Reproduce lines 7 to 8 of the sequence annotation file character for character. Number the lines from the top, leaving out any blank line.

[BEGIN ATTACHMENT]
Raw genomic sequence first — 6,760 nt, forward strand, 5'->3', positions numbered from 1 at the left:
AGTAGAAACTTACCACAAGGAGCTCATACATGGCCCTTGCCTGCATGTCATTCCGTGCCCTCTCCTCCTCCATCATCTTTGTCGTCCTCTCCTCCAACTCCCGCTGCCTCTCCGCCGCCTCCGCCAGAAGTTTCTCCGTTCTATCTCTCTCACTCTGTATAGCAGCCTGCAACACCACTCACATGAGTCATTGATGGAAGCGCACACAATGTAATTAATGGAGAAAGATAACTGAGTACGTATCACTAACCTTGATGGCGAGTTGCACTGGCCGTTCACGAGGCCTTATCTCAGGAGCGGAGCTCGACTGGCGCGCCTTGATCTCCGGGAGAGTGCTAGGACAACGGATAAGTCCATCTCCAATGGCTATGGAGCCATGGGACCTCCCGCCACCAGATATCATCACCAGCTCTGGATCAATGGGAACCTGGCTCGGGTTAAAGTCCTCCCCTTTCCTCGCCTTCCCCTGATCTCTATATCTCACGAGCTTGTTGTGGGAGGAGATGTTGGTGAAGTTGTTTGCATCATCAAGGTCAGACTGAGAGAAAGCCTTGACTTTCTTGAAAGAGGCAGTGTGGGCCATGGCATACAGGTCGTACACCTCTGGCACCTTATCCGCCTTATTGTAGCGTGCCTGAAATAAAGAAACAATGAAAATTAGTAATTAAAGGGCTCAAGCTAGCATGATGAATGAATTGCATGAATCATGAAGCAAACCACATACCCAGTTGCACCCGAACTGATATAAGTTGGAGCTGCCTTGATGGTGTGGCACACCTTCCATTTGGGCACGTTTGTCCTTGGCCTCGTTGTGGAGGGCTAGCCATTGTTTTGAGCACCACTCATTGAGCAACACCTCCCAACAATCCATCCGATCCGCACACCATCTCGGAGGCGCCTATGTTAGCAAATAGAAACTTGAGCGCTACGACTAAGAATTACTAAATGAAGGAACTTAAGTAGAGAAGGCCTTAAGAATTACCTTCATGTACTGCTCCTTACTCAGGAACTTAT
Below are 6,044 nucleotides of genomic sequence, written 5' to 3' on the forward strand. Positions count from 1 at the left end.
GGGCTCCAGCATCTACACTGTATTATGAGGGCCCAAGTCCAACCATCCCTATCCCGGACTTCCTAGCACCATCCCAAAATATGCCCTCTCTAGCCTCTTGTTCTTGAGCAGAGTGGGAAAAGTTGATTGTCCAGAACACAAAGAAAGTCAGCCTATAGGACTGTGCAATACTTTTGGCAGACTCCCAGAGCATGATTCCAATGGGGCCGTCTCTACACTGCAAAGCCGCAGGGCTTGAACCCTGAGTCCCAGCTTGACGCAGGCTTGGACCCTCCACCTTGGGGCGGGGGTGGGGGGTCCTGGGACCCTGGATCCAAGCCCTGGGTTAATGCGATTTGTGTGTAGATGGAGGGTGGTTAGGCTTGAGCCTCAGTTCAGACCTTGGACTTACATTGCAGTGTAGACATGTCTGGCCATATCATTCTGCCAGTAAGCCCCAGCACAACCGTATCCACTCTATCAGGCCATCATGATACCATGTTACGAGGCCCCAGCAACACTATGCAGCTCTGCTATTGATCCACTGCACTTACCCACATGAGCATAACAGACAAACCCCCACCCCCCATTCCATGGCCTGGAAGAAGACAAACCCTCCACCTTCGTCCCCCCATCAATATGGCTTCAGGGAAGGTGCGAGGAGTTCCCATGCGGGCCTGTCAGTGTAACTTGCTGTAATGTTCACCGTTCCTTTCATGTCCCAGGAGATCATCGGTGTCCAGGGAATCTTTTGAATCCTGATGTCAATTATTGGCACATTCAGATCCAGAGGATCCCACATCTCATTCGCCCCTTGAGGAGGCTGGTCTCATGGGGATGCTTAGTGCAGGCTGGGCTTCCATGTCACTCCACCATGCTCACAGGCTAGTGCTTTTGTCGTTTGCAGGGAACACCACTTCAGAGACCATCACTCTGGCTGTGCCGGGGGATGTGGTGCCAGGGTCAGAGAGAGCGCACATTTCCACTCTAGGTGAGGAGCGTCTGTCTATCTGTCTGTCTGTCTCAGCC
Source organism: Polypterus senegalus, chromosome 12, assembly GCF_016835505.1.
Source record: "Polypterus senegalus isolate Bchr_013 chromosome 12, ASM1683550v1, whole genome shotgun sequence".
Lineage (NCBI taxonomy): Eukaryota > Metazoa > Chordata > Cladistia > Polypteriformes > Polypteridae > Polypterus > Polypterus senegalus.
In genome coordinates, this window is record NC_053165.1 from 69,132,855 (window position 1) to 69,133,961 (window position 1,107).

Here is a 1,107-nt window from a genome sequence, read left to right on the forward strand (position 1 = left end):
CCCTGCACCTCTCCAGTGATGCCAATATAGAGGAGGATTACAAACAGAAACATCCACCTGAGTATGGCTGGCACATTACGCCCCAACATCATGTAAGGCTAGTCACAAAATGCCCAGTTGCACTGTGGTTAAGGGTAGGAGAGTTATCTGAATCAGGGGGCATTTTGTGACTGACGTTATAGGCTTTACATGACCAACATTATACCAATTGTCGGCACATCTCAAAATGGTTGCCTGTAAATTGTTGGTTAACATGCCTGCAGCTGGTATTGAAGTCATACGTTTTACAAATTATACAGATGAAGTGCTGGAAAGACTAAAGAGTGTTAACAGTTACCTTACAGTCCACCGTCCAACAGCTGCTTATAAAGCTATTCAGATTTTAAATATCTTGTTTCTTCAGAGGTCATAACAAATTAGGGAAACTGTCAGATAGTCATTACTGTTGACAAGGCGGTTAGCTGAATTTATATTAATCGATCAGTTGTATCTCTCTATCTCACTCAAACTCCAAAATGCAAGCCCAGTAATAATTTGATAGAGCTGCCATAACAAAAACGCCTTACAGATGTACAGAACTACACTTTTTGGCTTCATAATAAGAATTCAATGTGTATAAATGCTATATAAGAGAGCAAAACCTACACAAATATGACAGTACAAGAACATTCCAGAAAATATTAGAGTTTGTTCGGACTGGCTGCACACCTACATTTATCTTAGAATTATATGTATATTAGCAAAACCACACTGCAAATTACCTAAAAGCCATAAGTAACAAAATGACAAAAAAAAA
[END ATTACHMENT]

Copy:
Lineage (NCBI taxonomy): Eukaryota > Metazoa > Chordata > Cladistia > Polypteriformes > Polypteridae > Polypterus > Polypterus senegalus.
In genome coordinates, this window is record NC_053165.1 from 69,132,855 (window position 1) to 69,133,961 (window position 1,107).